A little fun with inodes

One amusing fact about filesystem is that the logical structure we see is very different from the “real” on-disk structure. For example we are used to thinking about directories as files “containers”, but in reality directories are just a type of file themselves and don’t store any files data.

On a modern filesystem (which means pretty much every filesystem nowadays with the exception of the old-but-still-in-use FAT32) files are split into two different parts: data blocks and inodes. Data blocks contain chuck of the file “contents”. Depending of the file size one or a huge number of data block are used. Inodes contains information about the file itself like its attributes (permission, owner id, group id, size, number of hard links, etc… depending the filesystem features) and the data blocks location. Directories are a ‘special’ type of file, containing a lists of association structures (aka. files) each of which contains one filename and one inode number.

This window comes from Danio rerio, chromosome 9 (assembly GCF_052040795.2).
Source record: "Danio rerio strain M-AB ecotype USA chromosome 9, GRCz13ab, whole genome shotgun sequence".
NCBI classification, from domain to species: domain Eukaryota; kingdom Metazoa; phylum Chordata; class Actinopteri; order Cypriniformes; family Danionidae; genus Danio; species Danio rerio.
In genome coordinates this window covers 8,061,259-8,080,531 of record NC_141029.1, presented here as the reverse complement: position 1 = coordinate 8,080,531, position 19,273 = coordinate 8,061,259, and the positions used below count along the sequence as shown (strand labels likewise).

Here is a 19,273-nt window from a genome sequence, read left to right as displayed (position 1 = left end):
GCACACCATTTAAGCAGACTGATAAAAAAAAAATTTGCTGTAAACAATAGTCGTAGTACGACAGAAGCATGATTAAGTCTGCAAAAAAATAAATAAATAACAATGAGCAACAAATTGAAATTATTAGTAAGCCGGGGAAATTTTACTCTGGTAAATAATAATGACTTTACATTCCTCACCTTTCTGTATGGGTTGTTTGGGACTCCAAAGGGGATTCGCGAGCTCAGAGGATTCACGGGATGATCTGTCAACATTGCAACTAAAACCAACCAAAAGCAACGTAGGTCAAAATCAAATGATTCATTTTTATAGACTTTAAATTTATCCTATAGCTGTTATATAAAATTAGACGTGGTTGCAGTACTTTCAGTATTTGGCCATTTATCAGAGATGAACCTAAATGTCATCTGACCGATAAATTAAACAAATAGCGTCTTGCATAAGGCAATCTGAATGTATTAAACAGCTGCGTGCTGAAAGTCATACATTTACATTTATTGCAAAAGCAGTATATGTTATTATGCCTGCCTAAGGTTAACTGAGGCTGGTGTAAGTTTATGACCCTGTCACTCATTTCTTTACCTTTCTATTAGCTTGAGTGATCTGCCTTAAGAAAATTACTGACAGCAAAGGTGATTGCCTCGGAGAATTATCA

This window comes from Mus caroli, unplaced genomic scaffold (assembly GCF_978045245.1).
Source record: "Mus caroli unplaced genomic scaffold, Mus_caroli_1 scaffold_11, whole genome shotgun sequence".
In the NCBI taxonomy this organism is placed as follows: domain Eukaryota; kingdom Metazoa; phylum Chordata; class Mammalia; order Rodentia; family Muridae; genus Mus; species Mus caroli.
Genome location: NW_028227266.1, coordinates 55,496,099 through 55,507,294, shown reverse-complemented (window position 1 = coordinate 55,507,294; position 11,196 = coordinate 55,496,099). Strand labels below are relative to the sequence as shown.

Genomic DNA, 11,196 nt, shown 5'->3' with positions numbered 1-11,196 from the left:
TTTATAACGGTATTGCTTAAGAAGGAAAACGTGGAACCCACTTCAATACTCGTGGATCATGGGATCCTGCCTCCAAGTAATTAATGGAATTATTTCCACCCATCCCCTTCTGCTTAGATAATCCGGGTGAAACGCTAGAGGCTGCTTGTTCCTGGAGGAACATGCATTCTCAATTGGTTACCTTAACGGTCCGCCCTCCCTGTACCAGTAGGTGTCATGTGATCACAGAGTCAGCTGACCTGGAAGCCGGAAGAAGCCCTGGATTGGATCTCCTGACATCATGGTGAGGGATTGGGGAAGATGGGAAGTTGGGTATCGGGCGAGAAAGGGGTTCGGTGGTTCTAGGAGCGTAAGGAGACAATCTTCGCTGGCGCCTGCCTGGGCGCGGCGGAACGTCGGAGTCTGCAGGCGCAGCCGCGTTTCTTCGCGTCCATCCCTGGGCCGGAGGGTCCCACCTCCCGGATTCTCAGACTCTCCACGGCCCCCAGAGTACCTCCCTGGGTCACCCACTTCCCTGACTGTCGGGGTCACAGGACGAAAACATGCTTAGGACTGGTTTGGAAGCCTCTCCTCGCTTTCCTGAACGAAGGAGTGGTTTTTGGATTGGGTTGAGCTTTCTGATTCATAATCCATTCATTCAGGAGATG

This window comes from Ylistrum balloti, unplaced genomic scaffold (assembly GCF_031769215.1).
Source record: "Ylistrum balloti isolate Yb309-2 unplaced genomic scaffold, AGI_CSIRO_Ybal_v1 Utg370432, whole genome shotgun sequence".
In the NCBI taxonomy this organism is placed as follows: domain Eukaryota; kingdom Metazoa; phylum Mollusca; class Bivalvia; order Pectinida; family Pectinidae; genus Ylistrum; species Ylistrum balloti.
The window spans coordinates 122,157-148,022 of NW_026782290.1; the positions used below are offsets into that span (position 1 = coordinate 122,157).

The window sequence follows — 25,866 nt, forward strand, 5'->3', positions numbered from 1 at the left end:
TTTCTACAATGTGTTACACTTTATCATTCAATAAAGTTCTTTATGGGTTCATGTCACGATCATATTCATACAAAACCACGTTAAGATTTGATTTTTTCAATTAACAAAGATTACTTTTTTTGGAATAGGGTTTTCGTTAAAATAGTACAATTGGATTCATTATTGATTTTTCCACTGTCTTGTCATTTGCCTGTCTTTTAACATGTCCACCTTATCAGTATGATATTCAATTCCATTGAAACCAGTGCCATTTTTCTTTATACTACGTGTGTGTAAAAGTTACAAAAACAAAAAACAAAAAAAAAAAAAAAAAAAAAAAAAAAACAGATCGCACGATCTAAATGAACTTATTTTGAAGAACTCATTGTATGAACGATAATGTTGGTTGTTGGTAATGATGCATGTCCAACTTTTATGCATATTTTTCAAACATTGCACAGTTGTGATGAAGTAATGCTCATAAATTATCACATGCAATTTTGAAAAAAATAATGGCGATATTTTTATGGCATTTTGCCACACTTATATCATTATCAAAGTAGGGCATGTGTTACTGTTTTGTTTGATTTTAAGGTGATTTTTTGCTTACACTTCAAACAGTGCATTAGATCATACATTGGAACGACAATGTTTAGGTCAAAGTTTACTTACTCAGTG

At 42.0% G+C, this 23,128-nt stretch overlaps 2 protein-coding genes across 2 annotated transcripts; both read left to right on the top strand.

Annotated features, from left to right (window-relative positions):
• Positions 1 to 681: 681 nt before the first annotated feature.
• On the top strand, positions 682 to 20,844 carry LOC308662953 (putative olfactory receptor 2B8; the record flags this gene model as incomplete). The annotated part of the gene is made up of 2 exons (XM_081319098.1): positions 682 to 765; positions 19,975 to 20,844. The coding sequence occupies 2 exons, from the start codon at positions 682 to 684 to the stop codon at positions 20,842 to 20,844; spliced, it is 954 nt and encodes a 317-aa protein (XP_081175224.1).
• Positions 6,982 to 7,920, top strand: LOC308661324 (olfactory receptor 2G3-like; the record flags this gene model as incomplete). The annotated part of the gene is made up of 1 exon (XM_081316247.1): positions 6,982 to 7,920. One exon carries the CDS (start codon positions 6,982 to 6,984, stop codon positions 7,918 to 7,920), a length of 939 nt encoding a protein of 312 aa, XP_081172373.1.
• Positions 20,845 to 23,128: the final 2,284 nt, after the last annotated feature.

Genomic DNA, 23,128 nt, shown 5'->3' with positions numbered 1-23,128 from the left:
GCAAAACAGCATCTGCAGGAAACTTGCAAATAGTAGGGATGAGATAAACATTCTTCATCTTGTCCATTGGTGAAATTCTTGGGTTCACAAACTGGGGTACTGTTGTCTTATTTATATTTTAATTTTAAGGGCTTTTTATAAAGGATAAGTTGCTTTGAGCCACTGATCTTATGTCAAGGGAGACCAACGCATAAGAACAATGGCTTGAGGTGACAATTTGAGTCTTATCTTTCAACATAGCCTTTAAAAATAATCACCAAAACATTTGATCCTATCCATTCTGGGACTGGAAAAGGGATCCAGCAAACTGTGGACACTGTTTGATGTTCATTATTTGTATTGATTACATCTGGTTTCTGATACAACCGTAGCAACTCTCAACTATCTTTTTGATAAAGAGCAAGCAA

Basically that look like this:

Now one important information to know is that most filesystems doesn’t allocate physical space to create inodes on the fly, but rather use space reserved for this task. So there is a maximum number of inodes for a given partition. When all inodes are ‘consumed’ no new file can be created.

Checking inodes usage

Therefore when troubleshooting you should not only check the remaining disk space, but also the remaining number of inodes:

# df -ih

And if you want to find which directories in the current path ‘use’ the most inodes:

# find . -xdev -type f | cut -d "/" -f 2 | sort | uniq -c | sort -n

Other commands with inodes options

ls can display inodes number with the -i option.
rm can delete a file indicated by its inode number with the same -i option. This combo really help when dealing with file with ‘strange’ or corrupted filename.

find has a -inum option. For example for finding file(s) knowing only its inode number:

find . -inum 435304 -print

For deleting this or theses files (remember hardlink have the same inode number):

find . -inum 435304 -delete

The tree command also has a cool --inodes option.